[cryptome] Re: A Question of Trust: UK Report on Communications Surveillance via the Internet of Things

  • From: doug <douglasrankine2001@xxxxxxxxxxx>
  • To: cryptome@xxxxxxxxxxxxx
  • Date: Sat, 7 Nov 2015 22:43:46 +0000


Hi John,
Tx for the reminder, and the update... :-). The report was written and published way back in May 2015 and presented to the UK parliament at that time, so obviously, it is not up to date. Like everyone else, even in my dotage, I have another life to lead, which includes holidays, diy projects and visits to foreign lands and alien cultures, as well as the country of my birth. So, I am sometimes a bit late to presenting an analysis of events. The trouble with the internet today is everyone wants instant analysis, instant verdicts and instant change, I often think... :-).

Also, thanks to Cryptome, (more...dare I say...power to its elbow...:-). I am well aware that the Snowden papers are coming out in dribs and drabs, and that it is extremely difficult to work out who, what or which suffers from an element of truth and who, what or which, is a product of bovine scatology...I personally am a Jack of all Trades rather than a master or professor of the subject...:-). (Though I have had some great teachers...:-)).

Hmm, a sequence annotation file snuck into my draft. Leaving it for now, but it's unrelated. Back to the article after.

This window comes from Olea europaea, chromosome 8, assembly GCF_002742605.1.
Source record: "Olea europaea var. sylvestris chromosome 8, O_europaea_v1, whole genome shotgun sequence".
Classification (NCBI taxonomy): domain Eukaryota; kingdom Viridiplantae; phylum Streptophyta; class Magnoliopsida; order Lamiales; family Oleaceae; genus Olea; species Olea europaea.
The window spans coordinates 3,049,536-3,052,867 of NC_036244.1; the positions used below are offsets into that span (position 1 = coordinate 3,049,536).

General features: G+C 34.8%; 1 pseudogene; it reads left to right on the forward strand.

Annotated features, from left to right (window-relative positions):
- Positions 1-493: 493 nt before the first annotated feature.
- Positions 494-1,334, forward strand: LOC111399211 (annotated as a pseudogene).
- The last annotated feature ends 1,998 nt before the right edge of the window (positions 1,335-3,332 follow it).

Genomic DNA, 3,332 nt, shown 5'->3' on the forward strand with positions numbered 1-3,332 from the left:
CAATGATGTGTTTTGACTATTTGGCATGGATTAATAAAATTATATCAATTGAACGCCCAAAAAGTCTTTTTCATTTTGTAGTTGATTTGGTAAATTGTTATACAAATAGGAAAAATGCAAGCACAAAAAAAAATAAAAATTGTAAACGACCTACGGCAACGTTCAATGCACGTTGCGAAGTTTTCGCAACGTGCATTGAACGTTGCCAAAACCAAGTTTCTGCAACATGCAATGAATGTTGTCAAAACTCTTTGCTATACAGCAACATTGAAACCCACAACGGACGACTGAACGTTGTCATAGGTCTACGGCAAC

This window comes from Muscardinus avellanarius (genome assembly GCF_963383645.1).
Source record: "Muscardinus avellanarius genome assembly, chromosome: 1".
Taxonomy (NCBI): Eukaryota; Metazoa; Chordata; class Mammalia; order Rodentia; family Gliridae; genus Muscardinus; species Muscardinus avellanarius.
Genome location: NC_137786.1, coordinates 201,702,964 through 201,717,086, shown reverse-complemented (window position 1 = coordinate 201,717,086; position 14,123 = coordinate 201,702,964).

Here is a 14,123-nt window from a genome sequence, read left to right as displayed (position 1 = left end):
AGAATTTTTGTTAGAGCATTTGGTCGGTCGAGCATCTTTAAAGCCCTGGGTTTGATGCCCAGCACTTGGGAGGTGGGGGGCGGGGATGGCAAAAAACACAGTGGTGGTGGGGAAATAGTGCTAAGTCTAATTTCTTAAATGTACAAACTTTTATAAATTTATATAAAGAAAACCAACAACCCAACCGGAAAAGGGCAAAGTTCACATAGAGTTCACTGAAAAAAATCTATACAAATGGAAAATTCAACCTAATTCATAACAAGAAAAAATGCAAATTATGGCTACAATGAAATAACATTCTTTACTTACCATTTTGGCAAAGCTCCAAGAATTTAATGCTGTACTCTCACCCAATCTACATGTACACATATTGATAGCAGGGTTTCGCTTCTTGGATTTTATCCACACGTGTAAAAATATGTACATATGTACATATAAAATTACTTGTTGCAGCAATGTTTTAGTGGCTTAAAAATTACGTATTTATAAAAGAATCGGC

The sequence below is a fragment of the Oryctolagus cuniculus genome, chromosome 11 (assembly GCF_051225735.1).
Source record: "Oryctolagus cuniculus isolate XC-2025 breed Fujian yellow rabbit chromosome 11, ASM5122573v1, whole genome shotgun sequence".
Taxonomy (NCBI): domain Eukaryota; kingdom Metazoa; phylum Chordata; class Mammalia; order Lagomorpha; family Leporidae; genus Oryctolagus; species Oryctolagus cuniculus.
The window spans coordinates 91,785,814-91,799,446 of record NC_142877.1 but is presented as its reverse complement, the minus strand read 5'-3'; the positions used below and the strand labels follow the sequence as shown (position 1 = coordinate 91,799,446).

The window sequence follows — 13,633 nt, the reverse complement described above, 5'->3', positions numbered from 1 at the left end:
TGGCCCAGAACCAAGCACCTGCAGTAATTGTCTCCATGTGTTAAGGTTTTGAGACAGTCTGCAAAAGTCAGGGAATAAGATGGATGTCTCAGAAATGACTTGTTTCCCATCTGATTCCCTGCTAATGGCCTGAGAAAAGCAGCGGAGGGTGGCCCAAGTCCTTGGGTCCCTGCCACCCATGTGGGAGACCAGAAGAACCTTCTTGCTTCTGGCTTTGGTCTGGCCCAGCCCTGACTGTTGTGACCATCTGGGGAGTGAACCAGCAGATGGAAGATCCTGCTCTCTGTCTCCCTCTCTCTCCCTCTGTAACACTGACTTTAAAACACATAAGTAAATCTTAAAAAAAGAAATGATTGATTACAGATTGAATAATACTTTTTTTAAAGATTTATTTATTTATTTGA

However, one has to work with what information has available to one at the time. (It is of course, one of the reasons I rely on your goodselves, to make available, in your own small way, whatever comes by your by your mailbox...:-). And I much appreciate and look forward to visiting the website many, many times a day...apart from when I am away on holiday... or engaged in diy...:-). Whether the web logs were deleted or not, is immaterial, and I don't give a shit...(Anyway, how does one delete weblogs...:-)). Certainly not by swearing so to a Grand Jury...:-). Of course, if they never existed, that is a different matter...(Michael Best...take note... :-)). Computer forensics is such an intricate subject, that even the UK Secret Intelligence Committee Report gets a bit confused, when it comes to protecting peoples rights and individual liberty when it comes to doing so by deletion of personal or private information from the records of law enforcement or the secret services. MI5 tried very hard to do so at the Gaurdian...the Snowden files are still out there. Still, it was a "symbolic act" a warning to others. They all have a hard disk, or for that matter, the WWW and the internet and the Cloud...what else can one expect. It was one of the reasons for me having a good laugh just recently, at the debate. Perhaps Michael in 20 years time will look back on it from the same perspective of time and the advancement of computer science, information and technology... :-).